Welcome to the sandwich generation — taking care of kids and elders all at once. That was the message that I got loud and clear this week at 37 weeks pregnant and with a father in the hospital who has, sadly, accepted that he needs to begin using his long-term care policy to receive in-home living support.
The challenges of being 37 weeks pregnant are largely understood, but what about managing the care for a father with a terminal illness who has been to the hospital with repeat episodes of source-unidentifiable delirium within the past 2 months?
Of everything, I was grateful that my father purchased a long-term care policy. Given his state, he would be best cared for at home with 24/7 help, if possible. Financially, this would ruin my parents without a LTC policy. But I didn’t know what our policy actually covered — and neither did my mother, since my father keeps household finances fairly secretive (which is just about the most ridiculous thing ever.)
So, given our rush to figure out how to best care for my father upon release from the hospital in next week or two, I’ve pushed my mother to review the LTC policy. The only problem was, she didn’t know what company the LTC policy was hosted at or how to access it. My father, not-so-helpfully, in a momentary lucid state, told her that it’s in his desk somewhere. She looked in his desk and couldn’t find anything about a policy–so she called his old employer, who he bought the policy through–who saw that the policy existed but then when they called the place it was listed to be hosted they were forward to another agency which had no record of said policy.
On a mission, I asked my mother for access to their bank account. I figured a LTC policy would be paid for monthly, quarterly or annually and perhaps I could find a check to the company so at least we’d know where it lived.
After sorting through the checking account and hearing confirmation from my father (through my mother) that he paid this policy on a quarterly basis and it was a few hundred dollars, I came to a shocking and horrifying realization — while there were payments on a quarterly basis to MetLife in 2017 and very early 2018, the last payment was made at the end of January. I hoped for the best (maybe I was missing a lump sum payment for the year) but I went into panic mode.
Then I read this article: The Policy Lapsed and No One Knew. And then I REALLY panicked.
Luckily, my mother, at about the same exact time as I finished reading the article, messaged me about a letter she received in the mail from MetLife — that the plan would be terminated if payment was not received by 7/27. That’s ONE WEEK FROM THAT DATE. It was due in May.
While we dodged a major bullet there, it was a stark reminder of how easy it is for good financial planning to turn into a destructive mistake. LTC insurance companies expect elders to forget to pay their bills and to terminate coverage by accident over the years. The LTC policies still are suffering and unable to make money because people are living longer and most do not forget to pay their bills. BUT, for my family, this situation, especially in the week my father needs care most, was almost a massive disaster.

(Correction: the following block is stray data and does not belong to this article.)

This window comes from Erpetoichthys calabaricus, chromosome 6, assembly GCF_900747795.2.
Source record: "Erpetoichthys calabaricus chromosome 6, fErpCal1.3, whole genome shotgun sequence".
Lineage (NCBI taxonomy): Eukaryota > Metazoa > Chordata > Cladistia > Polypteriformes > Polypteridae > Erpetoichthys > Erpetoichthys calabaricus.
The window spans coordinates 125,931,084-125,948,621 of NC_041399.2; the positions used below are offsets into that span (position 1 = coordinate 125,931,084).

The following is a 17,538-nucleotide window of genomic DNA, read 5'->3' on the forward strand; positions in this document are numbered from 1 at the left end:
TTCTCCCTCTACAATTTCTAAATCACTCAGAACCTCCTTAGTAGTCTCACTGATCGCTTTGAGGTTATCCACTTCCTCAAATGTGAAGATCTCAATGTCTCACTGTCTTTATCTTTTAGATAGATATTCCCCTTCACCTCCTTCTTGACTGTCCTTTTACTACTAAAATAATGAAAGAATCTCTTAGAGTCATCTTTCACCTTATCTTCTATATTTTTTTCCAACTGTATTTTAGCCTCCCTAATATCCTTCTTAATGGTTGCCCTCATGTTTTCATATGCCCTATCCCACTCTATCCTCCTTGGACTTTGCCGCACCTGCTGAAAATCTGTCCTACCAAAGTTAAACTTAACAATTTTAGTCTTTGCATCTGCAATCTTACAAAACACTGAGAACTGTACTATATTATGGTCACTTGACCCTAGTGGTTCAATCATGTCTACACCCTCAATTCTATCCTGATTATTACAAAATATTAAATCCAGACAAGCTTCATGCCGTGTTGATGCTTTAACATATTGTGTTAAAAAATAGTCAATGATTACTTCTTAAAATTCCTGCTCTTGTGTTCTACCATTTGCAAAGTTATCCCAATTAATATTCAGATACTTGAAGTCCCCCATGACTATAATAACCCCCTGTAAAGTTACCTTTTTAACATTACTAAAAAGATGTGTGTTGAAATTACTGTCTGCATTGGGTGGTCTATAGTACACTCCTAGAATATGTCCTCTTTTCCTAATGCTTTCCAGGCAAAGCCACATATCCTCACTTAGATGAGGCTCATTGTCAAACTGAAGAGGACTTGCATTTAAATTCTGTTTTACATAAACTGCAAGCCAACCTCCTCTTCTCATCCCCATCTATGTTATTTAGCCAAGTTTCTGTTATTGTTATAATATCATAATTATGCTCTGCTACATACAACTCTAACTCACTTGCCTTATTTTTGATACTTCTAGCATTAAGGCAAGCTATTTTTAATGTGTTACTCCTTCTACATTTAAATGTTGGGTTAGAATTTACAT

I understand insurance companies send letters and need to terminate policies that aren’t paid for, but it seems given the nature of LTC policies for elders, there should be some safety net around older people who develop dementia or just natural old-age confusion and forget to pay bills, given the nature of the payment plan seems somewhat predatory to sell to a younger person and fail to mention to them that as they get older they might forget to pay their bills and this is built into the actuarial risk tables for how the policies can make money. In short, it’s messed up.
Thank goodness we identified the policy termination date and my mother is now going to overnight payment and hopefully we will be back on track and have LTC for my father. I can’t even imagine how we could face informing him that his LTC coverage lapsed, just as he sadly was open to using it due to his deteriorating health.
I’m overall trying to get more involved with my parent’s finances to help but it’s hard since he refuses to give my mother access to all the accounts. She also was very hesitant to give me the PW to her checking account and I keep telling her–look, I’m not going to take your money. I just want to help you. And it’s true. Thankfully she gave me the pw so I was able to identify the recurring payments that stopped in January. She did find the bill (that was lost amongst a bunch of other mail and would not have not been found if I hadn’t pressed her to immediately find any mail from the LTC insurance since we need to understand the policy and what it covers immediately.)
We still don’t know what it covers because although we were able to contact MetLife they are unable to tell my mother anything since it’s all private information and my father would have to agree to her hearing this. Isn’t that helpful in the situation where the policy holder may have dementia or be otherwise mentally incapacitated to make their own medical decisions and in need of long-term care, yet you can’t access any information about the LTC policy. Lovely.
But my dad is somewhat lucid and I’m hopeful we can call on Monday with him to get information. He has been for years avoiding thinking about his end-of-life planning, which I totally understand (who wants to think about that) but it really is hurting us now. At least he has a LTC policy (that almost lapsed!) but now we just have to find out what it covers and how to use it. Baby steps.
Literally baby steps, because I’m 38 weeks pregnant now and my first child will be here any day.